Communicating authentically is vital to our well-being. How do you know if you’re being authentic? Is your body language congruent with your words? Does your intention match your impact?
By integrating Nonviolent Communication and Internal Family Systems, you can grieve, heal, love, and lead. As you fully embody NVC and IFS, courageous conversations support a more authentic, compassionate, and just world.
What is an Authentic Communication Group?
The purpose of our sessions is to open our hearts. The group is a powerful way to work directly on interpersonal issues as they arise in the moment. In a learning laboratory, group members interact freely with one another in the here and now.
In this experiential learning lab, you work in a small group of 8 participants with a seasoned facilitator. You support each other to become aware of the difference between your intention and your impact. Beyond empathizing with someone’s positive intention, the work of the group is to support people to come into alignment so that their intention and impact become the same.
“This is my online family where I totally come alive. It’s surprisingly deep. Unlike other zoom meetings, I am fully engaged, leaning into my relationships with people I truly value.”
We rely on four pillars to support connection:
- Nonviolent Communication: Speaking from the heart, we share our observations, feelings, needs and requests.
- Internal Family Systems: One of the most powerful ways to connect, grow, and heal is to learn to speak for our parts as they arise in the moment.
- Diversity, Equity, and Inclusion: As we build awareness of the impact of group dynamics, microaggressions and biases, we empathize at the personal, interpersonal and systemic level.
- Here and Now: Expressing what comes up supports self-awareness, connection and healing.
- Most groups meet twice a month for 2 hours, and some groups meet weekly
- Each meeting is recorded, so you can listen later
- You can meet privately with your facilitator for 30 minutes once a quarter to discuss your learning or any challenges you’re facing
“I joined the group because I never knew what to say… until later.In getting to know my fears, I’ve learned to take risks. I am much more connected to myself, and to others.”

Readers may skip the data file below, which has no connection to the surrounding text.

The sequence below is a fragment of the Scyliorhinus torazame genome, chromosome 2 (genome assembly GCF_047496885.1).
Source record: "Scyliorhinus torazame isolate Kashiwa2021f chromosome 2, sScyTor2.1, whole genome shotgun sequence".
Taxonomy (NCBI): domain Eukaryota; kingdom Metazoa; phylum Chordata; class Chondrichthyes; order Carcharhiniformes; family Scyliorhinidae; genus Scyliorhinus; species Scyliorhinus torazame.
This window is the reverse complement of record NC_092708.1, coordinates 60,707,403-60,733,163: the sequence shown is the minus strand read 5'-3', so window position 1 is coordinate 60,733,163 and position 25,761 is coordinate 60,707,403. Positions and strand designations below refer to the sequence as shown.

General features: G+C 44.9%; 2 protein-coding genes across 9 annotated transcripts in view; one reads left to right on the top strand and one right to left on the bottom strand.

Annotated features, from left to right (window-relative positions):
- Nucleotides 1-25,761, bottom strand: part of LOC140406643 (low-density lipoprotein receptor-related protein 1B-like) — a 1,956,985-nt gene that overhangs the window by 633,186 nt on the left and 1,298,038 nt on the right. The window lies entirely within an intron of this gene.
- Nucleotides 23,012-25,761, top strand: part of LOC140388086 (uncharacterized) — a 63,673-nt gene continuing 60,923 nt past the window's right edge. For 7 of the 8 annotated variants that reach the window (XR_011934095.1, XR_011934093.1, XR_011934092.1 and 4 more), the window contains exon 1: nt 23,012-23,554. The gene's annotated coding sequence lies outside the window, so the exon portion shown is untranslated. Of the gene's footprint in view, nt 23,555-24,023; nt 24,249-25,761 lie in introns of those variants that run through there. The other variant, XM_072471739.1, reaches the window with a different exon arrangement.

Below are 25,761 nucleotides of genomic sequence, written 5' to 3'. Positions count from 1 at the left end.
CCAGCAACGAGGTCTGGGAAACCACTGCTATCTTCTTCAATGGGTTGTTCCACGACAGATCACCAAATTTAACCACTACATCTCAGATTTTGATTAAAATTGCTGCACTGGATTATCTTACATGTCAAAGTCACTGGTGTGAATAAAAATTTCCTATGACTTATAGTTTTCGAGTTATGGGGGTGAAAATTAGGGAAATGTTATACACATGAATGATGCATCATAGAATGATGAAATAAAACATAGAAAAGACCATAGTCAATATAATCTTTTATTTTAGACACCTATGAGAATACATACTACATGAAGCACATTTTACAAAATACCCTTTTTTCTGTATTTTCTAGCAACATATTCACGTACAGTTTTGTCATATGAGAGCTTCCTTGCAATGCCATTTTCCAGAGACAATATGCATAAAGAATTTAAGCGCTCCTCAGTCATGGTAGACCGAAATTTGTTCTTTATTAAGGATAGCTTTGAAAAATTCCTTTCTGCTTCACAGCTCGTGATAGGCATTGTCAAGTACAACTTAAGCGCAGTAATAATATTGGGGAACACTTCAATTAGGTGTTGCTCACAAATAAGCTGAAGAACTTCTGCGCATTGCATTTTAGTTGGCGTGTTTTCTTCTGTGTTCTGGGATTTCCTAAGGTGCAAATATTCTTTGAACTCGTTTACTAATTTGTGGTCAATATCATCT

In the group you might practice:
- Naming what you notice about power dynamics
- Experimenting with new behaviors to create connection
- Raising difficult issues with care
- Exploring how gender, race, class, and ability impact the group
- Empathizing with yourself or others
- Giving and receiving honest, consensual feedback
- Communicating mindfully, even when you are emotionally triggered
Experimenting with new behaviors requires taking risks. When you say something about the impact of someone’s behavior on you, you give the group a gift. You learn not only how to communicate more authentically, but also discover that doing so allows you to raise issues live and resolve them for the benefit of the whole group.
When you reveal yourself, including your shadow, you can release shame and heal your wounded parts. As everyone in your group becomes more and more authentic, you may find that you care deeply about each member of the group.
“This sacred gathering space is with people around the world. I appreciate the healing process of true Self responsibility.”
One of the more powerful outcomes is that members build a high-trust, open-hearted, supportive group.
As the group develops ease with being present in the moment, you enter a state of flow and aliveness. In this space you can build better relationships by:
- Getting in touch with your parts
- Expressing your vulnerability
- Finding the courage to bring up and work through difficult issues
- Communicating your anger or hurt with care
- Receiving support and care from others
Our intention is to create diverse groups. Because NVC and IFS have primarily attracted white folks, and because people of color sometimes experience tokenism in these settings, we intentionally create groups that include people of many ethnicities, genders, sexual orientation, and social class.
Bring a colleague: To support diversity, we request that you bring a person from an ethnicity different from yours. If you have the means, consider offering to pay for someone with less access to resources.
“In the safety and openness of our group I come alive with energy, clarity, creativity and courage to explore, experiment, and express. The process of self-discovery and integration is accelerated.”
Learn about new groups starting soon!